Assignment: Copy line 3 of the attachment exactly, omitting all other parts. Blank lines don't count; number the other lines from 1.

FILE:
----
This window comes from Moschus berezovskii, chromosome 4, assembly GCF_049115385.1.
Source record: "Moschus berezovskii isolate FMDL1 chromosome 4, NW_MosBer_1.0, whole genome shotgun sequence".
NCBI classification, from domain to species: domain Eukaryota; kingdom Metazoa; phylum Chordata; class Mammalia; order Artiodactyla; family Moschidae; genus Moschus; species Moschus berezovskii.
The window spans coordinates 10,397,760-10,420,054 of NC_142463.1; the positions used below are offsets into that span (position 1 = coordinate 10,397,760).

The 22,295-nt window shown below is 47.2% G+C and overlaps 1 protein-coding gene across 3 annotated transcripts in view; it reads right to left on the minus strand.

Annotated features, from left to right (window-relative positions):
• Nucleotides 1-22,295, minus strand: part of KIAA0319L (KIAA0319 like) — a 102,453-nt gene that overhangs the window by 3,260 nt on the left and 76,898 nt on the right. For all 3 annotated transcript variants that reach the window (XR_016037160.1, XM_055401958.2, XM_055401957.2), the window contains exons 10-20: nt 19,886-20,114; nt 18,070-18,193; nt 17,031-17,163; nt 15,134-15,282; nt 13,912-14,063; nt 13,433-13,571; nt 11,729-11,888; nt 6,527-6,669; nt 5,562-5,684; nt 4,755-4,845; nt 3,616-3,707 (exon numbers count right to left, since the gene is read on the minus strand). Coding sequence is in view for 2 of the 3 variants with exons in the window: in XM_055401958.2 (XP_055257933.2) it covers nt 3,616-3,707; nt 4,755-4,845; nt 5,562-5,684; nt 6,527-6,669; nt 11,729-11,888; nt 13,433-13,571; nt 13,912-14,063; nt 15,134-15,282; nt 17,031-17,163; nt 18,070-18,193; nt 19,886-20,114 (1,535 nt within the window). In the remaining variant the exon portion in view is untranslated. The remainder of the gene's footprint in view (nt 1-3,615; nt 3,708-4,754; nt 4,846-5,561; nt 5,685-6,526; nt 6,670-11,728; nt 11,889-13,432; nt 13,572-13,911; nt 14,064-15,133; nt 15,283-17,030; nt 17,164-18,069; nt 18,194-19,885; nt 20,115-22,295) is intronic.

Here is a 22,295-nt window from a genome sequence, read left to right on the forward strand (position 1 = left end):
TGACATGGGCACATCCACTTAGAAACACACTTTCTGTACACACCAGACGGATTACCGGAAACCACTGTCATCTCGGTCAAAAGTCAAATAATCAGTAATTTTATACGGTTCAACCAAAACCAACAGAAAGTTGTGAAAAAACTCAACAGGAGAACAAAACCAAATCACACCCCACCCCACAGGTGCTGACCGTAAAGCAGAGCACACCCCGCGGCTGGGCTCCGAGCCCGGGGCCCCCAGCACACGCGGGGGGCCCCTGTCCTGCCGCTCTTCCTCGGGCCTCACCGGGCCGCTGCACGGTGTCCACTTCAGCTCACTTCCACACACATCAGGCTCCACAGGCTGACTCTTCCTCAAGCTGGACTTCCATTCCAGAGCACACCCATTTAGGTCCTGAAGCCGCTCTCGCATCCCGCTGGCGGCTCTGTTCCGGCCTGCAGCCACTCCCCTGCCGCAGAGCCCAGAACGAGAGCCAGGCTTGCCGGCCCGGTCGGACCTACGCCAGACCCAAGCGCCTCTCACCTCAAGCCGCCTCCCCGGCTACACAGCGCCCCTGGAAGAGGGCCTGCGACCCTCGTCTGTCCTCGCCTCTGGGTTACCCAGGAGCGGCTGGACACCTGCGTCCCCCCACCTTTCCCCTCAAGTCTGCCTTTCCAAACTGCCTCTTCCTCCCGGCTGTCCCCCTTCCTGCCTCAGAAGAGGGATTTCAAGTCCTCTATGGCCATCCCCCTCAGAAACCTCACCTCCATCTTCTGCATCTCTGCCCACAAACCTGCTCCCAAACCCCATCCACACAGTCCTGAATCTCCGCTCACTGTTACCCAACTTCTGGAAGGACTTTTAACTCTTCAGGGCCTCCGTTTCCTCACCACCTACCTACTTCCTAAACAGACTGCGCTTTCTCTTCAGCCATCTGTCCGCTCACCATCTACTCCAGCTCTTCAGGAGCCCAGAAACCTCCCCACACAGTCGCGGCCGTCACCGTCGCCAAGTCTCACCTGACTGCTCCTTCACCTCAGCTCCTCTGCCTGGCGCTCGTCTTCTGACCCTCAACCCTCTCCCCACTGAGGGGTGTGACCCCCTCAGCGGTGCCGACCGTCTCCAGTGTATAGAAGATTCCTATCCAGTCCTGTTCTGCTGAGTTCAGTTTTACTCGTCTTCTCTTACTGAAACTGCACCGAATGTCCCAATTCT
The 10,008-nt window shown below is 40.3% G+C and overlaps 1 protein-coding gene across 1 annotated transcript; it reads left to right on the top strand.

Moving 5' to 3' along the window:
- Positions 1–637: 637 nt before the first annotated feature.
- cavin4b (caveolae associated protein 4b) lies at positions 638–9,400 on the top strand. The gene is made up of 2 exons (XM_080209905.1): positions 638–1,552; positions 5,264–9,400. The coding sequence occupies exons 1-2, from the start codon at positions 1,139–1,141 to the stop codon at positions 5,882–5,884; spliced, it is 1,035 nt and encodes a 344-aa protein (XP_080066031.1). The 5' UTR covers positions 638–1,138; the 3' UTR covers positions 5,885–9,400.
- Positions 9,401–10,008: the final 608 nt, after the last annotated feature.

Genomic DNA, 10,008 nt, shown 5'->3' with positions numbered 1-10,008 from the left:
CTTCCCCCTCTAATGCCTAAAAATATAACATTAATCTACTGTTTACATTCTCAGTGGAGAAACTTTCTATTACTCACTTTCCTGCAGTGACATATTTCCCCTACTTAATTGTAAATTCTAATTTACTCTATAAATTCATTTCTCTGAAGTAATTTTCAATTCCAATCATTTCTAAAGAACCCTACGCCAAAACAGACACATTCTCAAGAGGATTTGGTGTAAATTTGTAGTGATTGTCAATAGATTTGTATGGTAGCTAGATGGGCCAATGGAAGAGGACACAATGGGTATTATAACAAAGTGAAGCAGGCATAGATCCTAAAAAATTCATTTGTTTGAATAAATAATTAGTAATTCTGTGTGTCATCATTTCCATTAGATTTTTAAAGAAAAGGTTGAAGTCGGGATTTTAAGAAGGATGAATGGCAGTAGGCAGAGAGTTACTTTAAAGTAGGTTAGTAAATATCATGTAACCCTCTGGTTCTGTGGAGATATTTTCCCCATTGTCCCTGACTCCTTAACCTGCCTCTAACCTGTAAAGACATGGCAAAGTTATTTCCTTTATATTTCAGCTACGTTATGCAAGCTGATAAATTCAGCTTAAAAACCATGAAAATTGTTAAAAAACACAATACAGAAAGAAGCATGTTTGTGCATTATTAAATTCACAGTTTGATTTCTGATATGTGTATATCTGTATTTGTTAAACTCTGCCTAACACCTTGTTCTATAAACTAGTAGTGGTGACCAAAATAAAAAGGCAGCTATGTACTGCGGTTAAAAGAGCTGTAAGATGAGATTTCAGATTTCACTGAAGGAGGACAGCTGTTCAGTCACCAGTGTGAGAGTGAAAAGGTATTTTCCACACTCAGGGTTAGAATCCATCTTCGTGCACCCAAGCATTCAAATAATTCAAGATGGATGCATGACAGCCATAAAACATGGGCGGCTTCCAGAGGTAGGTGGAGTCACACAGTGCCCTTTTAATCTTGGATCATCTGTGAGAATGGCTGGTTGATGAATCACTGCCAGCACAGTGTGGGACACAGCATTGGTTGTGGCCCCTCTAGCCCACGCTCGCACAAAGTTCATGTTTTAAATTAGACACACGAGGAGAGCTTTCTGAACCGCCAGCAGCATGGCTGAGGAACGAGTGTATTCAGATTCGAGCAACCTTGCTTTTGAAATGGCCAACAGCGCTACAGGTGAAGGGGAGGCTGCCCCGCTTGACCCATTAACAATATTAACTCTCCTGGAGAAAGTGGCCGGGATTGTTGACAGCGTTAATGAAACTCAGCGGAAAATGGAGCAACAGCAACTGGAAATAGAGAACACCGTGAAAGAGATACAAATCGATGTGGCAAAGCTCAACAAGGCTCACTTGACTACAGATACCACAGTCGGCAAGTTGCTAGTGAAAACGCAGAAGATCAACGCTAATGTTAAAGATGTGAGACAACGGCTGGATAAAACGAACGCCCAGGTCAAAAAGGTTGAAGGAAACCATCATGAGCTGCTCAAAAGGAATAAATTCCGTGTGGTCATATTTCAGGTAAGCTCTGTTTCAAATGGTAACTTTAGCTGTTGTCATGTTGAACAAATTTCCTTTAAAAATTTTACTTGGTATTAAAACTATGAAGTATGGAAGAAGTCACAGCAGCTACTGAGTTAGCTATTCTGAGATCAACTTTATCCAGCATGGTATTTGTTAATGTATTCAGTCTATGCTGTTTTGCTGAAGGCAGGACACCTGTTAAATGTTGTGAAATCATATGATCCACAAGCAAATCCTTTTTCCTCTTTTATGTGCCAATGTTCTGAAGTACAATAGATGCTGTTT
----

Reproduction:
NCBI classification, from domain to species: domain Eukaryota; kingdom Metazoa; phylum Chordata; class Mammalia; order Artiodactyla; family Moschidae; genus Moschus; species Moschus berezovskii.